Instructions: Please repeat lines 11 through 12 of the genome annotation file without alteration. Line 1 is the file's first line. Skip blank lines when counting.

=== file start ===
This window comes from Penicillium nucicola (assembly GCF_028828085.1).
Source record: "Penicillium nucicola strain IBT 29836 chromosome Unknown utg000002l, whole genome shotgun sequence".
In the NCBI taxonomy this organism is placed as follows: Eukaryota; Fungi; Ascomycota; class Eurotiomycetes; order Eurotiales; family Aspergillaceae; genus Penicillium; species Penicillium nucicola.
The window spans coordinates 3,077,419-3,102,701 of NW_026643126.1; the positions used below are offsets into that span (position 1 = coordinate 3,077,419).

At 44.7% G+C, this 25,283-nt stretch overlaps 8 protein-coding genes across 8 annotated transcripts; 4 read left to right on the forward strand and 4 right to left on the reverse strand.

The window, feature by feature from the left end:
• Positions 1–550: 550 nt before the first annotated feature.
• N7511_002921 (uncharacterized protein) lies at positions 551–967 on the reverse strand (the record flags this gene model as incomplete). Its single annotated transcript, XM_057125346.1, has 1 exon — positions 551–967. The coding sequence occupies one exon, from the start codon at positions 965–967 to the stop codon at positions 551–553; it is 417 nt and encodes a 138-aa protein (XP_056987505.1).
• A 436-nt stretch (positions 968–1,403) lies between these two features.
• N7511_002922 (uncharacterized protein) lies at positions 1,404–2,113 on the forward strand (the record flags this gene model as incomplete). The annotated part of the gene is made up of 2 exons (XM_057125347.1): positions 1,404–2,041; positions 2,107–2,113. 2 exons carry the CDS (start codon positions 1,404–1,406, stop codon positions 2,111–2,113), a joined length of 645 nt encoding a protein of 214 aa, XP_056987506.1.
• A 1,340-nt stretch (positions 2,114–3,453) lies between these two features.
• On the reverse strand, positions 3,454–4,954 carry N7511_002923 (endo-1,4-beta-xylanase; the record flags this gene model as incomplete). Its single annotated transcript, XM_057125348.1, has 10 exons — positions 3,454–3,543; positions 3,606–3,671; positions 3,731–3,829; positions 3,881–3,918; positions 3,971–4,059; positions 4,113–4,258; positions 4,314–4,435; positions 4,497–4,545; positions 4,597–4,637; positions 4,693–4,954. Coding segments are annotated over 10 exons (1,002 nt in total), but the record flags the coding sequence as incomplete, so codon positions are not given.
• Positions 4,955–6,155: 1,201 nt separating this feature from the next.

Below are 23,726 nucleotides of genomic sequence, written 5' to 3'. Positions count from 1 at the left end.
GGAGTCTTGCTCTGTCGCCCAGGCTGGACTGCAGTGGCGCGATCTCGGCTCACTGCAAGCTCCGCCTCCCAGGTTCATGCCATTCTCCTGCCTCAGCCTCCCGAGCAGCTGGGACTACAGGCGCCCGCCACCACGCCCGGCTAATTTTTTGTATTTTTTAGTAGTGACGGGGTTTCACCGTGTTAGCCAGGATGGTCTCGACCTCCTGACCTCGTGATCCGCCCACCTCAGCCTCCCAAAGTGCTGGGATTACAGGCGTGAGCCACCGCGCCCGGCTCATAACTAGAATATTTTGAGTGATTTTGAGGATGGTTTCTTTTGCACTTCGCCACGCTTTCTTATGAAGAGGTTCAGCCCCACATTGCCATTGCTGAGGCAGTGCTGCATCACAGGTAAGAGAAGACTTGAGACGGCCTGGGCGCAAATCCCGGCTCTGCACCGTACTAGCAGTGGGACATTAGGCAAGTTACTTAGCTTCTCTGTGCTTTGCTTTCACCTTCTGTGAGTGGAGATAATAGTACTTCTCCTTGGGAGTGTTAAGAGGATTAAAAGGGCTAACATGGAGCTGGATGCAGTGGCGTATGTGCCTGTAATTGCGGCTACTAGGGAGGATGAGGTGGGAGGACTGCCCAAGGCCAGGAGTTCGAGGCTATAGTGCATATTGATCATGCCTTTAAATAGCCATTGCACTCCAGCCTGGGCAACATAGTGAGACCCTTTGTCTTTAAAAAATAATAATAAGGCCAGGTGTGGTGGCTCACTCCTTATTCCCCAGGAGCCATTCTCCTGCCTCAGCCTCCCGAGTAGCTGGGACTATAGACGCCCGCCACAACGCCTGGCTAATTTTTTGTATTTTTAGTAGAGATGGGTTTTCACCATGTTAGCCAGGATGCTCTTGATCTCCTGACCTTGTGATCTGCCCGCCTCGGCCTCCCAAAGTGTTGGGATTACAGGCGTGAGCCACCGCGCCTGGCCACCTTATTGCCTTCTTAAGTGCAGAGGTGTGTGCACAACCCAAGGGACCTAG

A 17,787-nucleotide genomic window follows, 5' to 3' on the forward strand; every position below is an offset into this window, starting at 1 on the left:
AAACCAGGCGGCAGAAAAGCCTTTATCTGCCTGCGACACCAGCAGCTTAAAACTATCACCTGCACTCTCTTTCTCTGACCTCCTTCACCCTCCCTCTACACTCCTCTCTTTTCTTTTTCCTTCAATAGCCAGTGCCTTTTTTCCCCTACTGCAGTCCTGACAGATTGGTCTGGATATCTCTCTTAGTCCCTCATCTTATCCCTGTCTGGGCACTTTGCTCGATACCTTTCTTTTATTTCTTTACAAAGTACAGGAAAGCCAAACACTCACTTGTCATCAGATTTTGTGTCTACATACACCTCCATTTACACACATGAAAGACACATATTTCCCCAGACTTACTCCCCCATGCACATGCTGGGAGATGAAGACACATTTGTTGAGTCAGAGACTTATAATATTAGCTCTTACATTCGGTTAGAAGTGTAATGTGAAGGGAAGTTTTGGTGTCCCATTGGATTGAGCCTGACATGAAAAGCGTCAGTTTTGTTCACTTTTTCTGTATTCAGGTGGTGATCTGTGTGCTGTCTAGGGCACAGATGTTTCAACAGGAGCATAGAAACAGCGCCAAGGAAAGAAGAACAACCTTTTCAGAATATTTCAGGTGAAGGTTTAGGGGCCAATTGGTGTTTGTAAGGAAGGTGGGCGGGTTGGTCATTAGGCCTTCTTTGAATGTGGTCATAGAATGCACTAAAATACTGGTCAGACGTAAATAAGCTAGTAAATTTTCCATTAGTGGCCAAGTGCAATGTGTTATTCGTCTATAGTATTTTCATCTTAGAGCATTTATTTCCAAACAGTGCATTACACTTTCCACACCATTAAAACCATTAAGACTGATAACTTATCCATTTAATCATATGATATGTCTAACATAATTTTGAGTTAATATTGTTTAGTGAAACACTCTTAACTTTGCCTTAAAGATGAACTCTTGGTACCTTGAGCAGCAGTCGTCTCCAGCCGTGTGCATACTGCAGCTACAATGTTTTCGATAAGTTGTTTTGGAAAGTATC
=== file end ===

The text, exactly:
• A 1,340-nt stretch (positions 2,114–3,453) lies between these two features.
• On the reverse strand, positions 3,454–4,954 carry N7511_002923 (endo-1,4-beta-xylanase; the record flags this gene model as incomplete). Its single annotated transcript, XM_057125348.1, has 10 exons — positions 3,454–3,543; positions 3,606–3,671; positions 3,731–3,829; positions 3,881–3,918; positions 3,971–4,059; positions 4,113–4,258; positions 4,314–4,435; positions 4,497–4,545; positions 4,597–4,637; positions 4,693–4,954. Coding segments are annotated over 10 exons (1,002 nt in total), but the record flags the coding sequence as incomplete, so codon positions are not given.